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“My Executioner Loves Me”


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The saga of Rose and Thorn continues, and it also continues to fascinate me, perhaps a tad more than the stories themselves entirely merit.  The concept is just so innovative that it transcends the material to a certain extent.  Yet, despite the fact that these stories are crammed into eight page backups, they have the advantage of a rolling continuity, one tale leading directly into the next.  We’re definitely not seeing an established status quo, rather a constantly evolving, even if in short hops, narrative.  That’s pretty unusual for this period.

This particular offering opens in media res, with the Thorn being chased by a trio of the 100’s gunmen, and it seems that she has a few more tricks up her nonexistent sleeves!  She has developed a Batman-esq utility belt, which she calls her ‘Thorn Arsenal Belt,’ containing various small ‘thorns’ that carry different gimmicks.  One might ask where she would get such things, especially since she couldn’t do any of her vigilante shopping in her other pesonality, but it is fun enough that I’m willing to let that slide for the moment.  In this instance, she throws some concussion grenades at her pursuers’ car, putting it out of commission.  She then handles the thugs themselves with her fits after tossing a smoke grenade for cover.  I have to say, I’m not a huge fan of Ross Andru’s art on this feature, but this action scene looks great.

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The Thorn has developed another new gimmick, as she is marking the 100’s killers off, one by one, leaving numbered calling cards with her victims when she leaves them for the police.  It’s a cool and different idea that helps to highlight how the Thorn differs from other heroes.  She’s not out for abstracts like justice; she’s out for revenge, plain and simple, a visceral, primitive motivation, one that drives her peculiar madness.

The next day, we once again check in with the secret head of the 100, Vince Adams, who also happens to be Rose’s boss.  The docile half of this particular dynamic duo accidentally walks in on a meeting between Adams and the latest killer to be assigned to the Thorn’s contract, and then Kanigher briefly checks in on the other subplots, Rose’s ironic burgeoning romance with Adams, the golden coffin, and her complicated relationship with her father’s partner, Danny.

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Then, night falls, and we’re back to the Thorn!  She heads out on patrol, only to be ambushed on the docks by the new assassin, a gentlemanly gunman whose scruples allow her to get the drop on him, dumping him overboard.  He strikes his head and begins to drown, and Thorn has a nice moment of indecision where she debates whether or not to let him die.  What finally makes up her mind is the thought that her father wouldn’t want her to become a murderer, which seems very fitting.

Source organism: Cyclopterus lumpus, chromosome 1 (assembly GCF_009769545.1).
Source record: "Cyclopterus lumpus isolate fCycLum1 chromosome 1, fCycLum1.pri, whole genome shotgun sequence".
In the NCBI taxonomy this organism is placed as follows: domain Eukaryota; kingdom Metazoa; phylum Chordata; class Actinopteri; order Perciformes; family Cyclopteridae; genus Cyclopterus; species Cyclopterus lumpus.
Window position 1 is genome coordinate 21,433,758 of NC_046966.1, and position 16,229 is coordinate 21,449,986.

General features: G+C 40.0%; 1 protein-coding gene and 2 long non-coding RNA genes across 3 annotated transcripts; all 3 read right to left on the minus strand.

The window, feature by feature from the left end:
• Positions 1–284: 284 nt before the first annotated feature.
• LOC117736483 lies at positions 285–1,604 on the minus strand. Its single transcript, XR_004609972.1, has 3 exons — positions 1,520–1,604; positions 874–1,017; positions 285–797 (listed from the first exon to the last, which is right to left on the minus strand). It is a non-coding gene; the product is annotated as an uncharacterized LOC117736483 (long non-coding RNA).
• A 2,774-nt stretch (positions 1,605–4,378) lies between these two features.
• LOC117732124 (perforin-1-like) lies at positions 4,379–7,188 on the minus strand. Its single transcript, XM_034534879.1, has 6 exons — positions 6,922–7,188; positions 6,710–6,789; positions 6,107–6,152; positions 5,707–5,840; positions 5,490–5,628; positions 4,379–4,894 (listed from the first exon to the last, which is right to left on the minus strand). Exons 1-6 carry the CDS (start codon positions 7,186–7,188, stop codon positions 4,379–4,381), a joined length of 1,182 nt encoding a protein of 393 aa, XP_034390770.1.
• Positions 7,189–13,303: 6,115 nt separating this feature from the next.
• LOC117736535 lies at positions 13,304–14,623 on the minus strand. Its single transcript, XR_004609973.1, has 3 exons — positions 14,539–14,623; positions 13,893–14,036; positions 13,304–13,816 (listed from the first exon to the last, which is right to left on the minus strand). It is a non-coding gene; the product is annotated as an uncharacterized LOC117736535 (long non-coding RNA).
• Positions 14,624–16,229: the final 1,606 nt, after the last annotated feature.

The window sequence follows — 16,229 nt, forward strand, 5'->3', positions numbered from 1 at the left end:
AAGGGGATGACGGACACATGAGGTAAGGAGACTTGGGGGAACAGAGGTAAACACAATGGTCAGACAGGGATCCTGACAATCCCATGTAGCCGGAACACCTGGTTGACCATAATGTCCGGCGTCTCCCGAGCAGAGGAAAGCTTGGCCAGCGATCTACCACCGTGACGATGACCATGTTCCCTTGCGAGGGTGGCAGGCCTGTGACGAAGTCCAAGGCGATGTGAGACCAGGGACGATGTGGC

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The Baleful Beauty dives in and saves the guy, which blows him away.  The girl realizes that she saw him meeting with Adams, and she wonders what he was doing at the funeral parlor.  As for the waterlogged gunman, he is moved by her risking her life for him right after he tried to kill her, and the fellow, Beau, falls for her.  He asks the Thorn to run away with him, promising he’ll protect her.  Just then, more assassins attack, and now Beau’s neck is on the block as well for failing in his mission.  The pair rush to his car, and they engage in a running fight, finally eluding their pursuers with the help of some ‘thorn-nails’ that shred their antagonists’ tires.

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Beau is making plans all the while, and promises to smuggle the pair of them out of the country.  They share a kiss, and then the Vengeful Vixen leaps out of the car, leaving her hitman turned hunk to realize that she’s dumped him in front of the police station!  She tells him that he’ll be safe from the 100 in jail, and that “I forgot myself for the moment!  But I’m the Thorn!  And you’re number 22!”  Man, that is cold!  It also happens to be extremely awesome.  I love that touch, and really, that whole little episode, condensed though it is.  Finally, the Thorn heads back home and changes back to Rose.  Yet, her hand was grazed by a bullet in the fight, and Rose wakes up wondering how she scratched her hand.  That’s an intriguing development, and I am looking forward to see what Kanigher does with these seeds he’s planting!